• Rachael Bell-Irving

Falling into the Comparison Pit

The arrival of July marks the start of another Camp NaNoWriMo. A little different from the original National Novel Writing Month event, Camp Nano allows you to create your own goal rather than just the standard 50,000 words in a month.


Camp Nano is a great way to motivate yourself to work on your manuscript or start a new story, while also giving yourself some flexibility in your word count or time spent.


It also means that millions of writers around the world are all writing at once - and sharing about it.

Social media can be as dangerous as it is empowering, as I am sure we all know. While it is amazing to be a part of the online community that is incredibly supportive and encouraging, it also gives rise to an even more prevalent risk of falling into the dangerous comparison pit.


I go through regular fluctuations of insecurities when it comes to writing. For example, when I first joined twitter I was overwhelmed by the number of authors speaking out about how painful the writing process was. I questioned whether I was suffering enough to be a "real writer". Personally, the process of writing a book is an enjoyable one. Was I doing something wrong?


On the flip side, I also deal with that horrible feeling of not being good enough. Every writer does at some point or another. This feeling comes on most strongly for me when a great book I've read leaves me questioning if anything I make will ever be good enough to stand beside it on the shelf. Even though that book has undergone multiple professional edits, I still find myself comparing my first draft to it (you see the problem with this, right?).


These horrible feelings are inhibitors of the writing process. They can make us forget about the diversity of writers out there in the world. The comparison pit can make us forget how different is a description and not a measure of value.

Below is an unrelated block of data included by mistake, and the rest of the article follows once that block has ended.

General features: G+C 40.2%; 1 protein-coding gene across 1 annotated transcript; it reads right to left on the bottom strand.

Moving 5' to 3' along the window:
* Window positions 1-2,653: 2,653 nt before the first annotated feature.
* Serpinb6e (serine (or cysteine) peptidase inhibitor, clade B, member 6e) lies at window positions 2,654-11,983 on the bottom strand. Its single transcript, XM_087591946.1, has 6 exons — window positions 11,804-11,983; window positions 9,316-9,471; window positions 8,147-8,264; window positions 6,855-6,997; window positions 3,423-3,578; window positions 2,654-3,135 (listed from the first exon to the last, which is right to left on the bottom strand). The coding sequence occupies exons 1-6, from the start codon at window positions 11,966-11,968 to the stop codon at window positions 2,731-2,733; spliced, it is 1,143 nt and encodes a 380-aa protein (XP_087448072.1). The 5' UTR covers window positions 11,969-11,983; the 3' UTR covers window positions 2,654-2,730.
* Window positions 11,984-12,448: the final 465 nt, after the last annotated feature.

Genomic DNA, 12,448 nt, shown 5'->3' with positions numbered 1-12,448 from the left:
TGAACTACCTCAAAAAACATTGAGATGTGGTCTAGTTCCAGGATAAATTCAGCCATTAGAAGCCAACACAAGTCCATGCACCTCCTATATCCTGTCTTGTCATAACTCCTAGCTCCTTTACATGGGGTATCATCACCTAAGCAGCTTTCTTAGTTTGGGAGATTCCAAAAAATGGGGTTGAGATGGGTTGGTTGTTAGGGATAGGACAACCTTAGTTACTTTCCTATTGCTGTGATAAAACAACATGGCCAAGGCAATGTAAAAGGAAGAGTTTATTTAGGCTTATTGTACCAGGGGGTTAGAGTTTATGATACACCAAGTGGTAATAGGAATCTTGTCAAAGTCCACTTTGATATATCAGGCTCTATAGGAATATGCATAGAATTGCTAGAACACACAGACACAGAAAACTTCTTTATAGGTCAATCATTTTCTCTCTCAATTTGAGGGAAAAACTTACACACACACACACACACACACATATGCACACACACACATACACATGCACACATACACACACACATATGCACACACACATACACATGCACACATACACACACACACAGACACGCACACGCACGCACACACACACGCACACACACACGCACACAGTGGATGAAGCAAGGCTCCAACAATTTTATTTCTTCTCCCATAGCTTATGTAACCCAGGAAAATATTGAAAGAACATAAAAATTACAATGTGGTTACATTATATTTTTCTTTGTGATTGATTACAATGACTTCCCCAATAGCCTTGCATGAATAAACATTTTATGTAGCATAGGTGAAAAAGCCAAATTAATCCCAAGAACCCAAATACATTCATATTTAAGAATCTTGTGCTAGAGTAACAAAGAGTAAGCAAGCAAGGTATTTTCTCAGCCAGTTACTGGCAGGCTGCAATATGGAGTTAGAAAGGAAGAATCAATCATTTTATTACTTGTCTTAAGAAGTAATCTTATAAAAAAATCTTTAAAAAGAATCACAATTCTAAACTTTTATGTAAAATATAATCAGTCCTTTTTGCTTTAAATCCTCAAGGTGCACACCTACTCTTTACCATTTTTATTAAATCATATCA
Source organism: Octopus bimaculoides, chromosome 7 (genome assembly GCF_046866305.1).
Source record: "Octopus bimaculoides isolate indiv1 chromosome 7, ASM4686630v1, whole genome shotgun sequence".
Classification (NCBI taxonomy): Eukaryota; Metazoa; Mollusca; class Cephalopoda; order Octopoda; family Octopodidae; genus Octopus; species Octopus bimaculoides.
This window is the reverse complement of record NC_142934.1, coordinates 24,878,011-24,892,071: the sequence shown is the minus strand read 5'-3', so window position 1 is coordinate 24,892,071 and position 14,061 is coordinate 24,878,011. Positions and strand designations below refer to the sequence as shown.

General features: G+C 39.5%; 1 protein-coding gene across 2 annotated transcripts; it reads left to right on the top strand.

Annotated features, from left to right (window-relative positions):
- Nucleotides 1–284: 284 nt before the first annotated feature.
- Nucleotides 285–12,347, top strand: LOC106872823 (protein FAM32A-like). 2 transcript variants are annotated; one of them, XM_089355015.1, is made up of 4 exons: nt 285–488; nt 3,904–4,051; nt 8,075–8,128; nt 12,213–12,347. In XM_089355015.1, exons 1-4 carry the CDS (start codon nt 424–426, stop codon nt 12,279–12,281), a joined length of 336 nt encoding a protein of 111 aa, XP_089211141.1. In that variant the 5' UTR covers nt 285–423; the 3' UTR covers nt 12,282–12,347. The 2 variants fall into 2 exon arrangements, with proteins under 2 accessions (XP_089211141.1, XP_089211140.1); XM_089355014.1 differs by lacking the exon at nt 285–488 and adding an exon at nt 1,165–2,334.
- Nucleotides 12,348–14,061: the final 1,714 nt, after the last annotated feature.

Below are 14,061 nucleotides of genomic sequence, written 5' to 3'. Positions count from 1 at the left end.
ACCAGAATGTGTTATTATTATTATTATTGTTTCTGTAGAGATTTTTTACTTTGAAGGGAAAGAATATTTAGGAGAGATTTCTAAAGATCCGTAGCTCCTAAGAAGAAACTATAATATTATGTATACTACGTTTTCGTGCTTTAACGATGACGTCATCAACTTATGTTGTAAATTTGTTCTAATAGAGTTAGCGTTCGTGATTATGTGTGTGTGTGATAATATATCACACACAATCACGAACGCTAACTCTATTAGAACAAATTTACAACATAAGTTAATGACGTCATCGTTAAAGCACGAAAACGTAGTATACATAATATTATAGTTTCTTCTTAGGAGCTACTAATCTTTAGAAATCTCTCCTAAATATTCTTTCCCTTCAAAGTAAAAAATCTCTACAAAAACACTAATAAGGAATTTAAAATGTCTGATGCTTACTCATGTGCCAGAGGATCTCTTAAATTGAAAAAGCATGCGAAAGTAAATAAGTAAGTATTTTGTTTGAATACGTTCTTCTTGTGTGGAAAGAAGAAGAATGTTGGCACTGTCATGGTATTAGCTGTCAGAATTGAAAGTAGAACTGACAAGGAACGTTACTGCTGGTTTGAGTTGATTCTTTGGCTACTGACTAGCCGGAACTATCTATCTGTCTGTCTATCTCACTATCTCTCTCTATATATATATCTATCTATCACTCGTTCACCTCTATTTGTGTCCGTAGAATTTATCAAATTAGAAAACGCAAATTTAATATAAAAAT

This is where social media can actually be helpful. Thanks to the wide diversity of writers out there, I can nearly guarantee that there will be someone out there who has a similar process to you. Whether you identify as a pantser, plotter, underwriter, over writer, the struggling artist, or the crazy word count achiever - there is someone in the community who is the same way. The online communities can help you find these people.


Let me hop on the soapbox before you go. There is no "right way" when it comes to your writing process. You are not the only one who writes the way you to, and the way you write is the right way as long as it works for you (and you're not hurting yourself or anyone else in the said process).


If you are writing, that makes you a "real writer" whether you have completed the draft or published it. If you are writing you are a writer. You are creating something. However long it takes you, however way you go about it, you are taking on the challenge of writing and that is something to be proud of. Celebrate the small things and forgive yourself for the bad days.

And whatever you do... keep writing!

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